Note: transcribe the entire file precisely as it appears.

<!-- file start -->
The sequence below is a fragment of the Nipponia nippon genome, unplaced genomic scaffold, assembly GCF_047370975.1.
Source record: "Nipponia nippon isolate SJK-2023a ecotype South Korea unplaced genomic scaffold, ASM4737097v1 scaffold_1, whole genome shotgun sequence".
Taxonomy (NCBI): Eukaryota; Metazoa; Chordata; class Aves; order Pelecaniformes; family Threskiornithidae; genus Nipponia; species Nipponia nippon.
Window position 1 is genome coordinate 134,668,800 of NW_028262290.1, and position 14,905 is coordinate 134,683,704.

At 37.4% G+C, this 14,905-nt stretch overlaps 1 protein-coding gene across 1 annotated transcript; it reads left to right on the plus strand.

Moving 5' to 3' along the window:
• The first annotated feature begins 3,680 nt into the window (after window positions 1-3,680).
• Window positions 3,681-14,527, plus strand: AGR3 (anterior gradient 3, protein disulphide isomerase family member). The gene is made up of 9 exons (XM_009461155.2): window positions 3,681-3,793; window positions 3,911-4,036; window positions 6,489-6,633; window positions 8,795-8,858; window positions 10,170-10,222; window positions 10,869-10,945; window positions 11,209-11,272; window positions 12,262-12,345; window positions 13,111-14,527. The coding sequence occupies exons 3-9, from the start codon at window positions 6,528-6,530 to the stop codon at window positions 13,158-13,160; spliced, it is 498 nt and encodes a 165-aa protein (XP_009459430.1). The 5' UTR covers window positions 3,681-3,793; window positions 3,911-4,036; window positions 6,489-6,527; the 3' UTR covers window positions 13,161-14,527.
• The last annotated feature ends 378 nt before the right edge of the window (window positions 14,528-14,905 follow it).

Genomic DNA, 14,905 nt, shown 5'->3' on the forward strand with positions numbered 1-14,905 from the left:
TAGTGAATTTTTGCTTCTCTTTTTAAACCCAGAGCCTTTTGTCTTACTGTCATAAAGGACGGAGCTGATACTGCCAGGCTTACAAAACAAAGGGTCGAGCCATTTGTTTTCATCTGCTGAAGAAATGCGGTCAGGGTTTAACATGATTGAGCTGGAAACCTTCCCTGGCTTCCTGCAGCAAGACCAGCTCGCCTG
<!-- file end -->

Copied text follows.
The sequence below is a fragment of the Nipponia nippon genome, unplaced genomic scaffold, assembly GCF_047370975.1.
Source record: "Nipponia nippon isolate SJK-2023a ecotype South Korea unplaced genomic scaffold, ASM4737097v1 scaffold_1, whole genome shotgun sequence".
Taxonomy (NCBI): Eukaryota; Metazoa; Chordata; class Aves; order Pelecaniformes; family Threskiornithidae; genus Nipponia; species Nipponia nippon.
Window position 1 is genome coordinate 134,668,800 of NW_028262290.1, and position 14,905 is coordinate 134,683,704.

At 37.4% G+C, this 14,905-nt stretch overlaps 1 protein-coding gene across 1 annotated transcript; it reads left to right on the plus strand.

Moving 5' to 3' along the window:
• The first annotated feature begins 3,680 nt into the window (after window positions 1-3,680).
• Window positions 3,681-14,527, plus strand: AGR3 (anterior gradient 3, protein disulphide isomerase family member). The gene is made up of 9 exons (XM_009461155.2): window positions 3,681-3,793; window positions 3,911-4,036; window positions 6,489-6,633; window positions 8,795-8,858; window positions 10,170-10,222; window positions 10,869-10,945; window positions 11,209-11,272; window positions 12,262-12,345; window positions 13,111-14,527. The coding sequence occupies exons 3-9, from the start codon at window positions 6,528-6,530 to the stop codon at window positions 13,158-13,160; spliced, it is 498 nt and encodes a 165-aa protein (XP_009459430.1). The 5' UTR covers window positions 3,681-3,793; window positions 3,911-4,036; window positions 6,489-6,527; the 3' UTR covers window positions 13,161-14,527.
• The last annotated feature ends 378 nt before the right edge of the window (window positions 14,528-14,905 follow it).

Genomic DNA, 14,905 nt, shown 5'->3' on the forward strand with positions numbered 1-14,905 from the left:
TAGTGAATTTTTGCTTCTCTTTTTAAACCCAGAGCCTTTTGTCTTACTGTCATAAAGGACGGAGCTGATACTGCCAGGCTTACAAAACAAAGGGTCGAGCCATTTGTTTTCATCTGCTGAAGAAATGCGGTCAGGGTTTAACATGATTGAGCTGGAAACCTTCCCTGGCTTCCTGCAGCAAGACCAGCTCGCCTG